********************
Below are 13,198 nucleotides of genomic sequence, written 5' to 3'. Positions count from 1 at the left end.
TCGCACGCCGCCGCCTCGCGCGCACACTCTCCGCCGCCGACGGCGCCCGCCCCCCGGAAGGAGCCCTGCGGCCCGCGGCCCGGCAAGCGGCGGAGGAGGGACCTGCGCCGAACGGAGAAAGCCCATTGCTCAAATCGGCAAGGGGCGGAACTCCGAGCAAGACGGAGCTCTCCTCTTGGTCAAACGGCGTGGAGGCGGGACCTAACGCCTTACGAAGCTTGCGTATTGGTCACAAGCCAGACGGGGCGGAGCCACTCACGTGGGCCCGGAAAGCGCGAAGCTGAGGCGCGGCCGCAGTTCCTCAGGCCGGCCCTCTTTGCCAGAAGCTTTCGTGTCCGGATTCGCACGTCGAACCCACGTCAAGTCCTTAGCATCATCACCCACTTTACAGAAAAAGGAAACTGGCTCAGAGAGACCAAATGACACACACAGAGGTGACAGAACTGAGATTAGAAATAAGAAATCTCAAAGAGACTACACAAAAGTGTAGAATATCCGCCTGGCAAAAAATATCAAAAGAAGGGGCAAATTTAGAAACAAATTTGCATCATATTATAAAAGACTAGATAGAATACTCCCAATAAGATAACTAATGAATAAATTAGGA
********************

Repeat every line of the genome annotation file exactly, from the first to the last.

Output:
Below are 13,198 nucleotides of genomic sequence, written 5' to 3'. Positions count from 1 at the left end.
TCGCACGCCGCCGCCTCGCGCGCACACTCTCCGCCGCCGACGGCGCCCGCCCCCCGGAAGGAGCCCTGCGGCCCGCGGCCCGGCAAGCGGCGGAGGAGGGACCTGCGCCGAACGGAGAAAGCCCATTGCTCAAATCGGCAAGGGGCGGAACTCCGAGCAAGACGGAGCTCTCCTCTTGGTCAAACGGCGTGGAGGCGGGACCTAACGCCTTACGAAGCTTGCGTATTGGTCACAAGCCAGACGGGGCGGAGCCACTCACGTGGGCCCGGAAAGCGCGAAGCTGAGGCGCGGCCGCAGTTCCTCAGGCCGGCCCTCTTTGCCAGAAGCTTTCGTGTCCGGATTCGCACGTCGAACCCACGTCAAGTCCTTAGCATCATCACCCACTTTACAGAAAAAGGAAACTGGCTCAGAGAGACCAAATGACACACACAGAGGTGACAGAACTGAGATTAGAAATAAGAAATCTCAAAGAGACTACACAAAAGTGTAGAATATCCGCCTGGCAAAAAATATCAAAAGAAGGGGCAAATTTAGAAACAAATTTGCATCATATTATAAAAGACTAGATAGAATACTCCCAATAAGATAACTAATGAATAAATTAGGA